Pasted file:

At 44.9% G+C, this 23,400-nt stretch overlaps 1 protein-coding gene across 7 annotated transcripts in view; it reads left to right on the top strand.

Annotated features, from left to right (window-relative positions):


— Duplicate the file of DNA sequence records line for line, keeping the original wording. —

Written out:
At 44.9% G+C, this 23,400-nt stretch overlaps 1 protein-coding gene across 7 annotated transcripts in view; it reads left to right on the top strand.

Annotated features, from left to right (window-relative positions):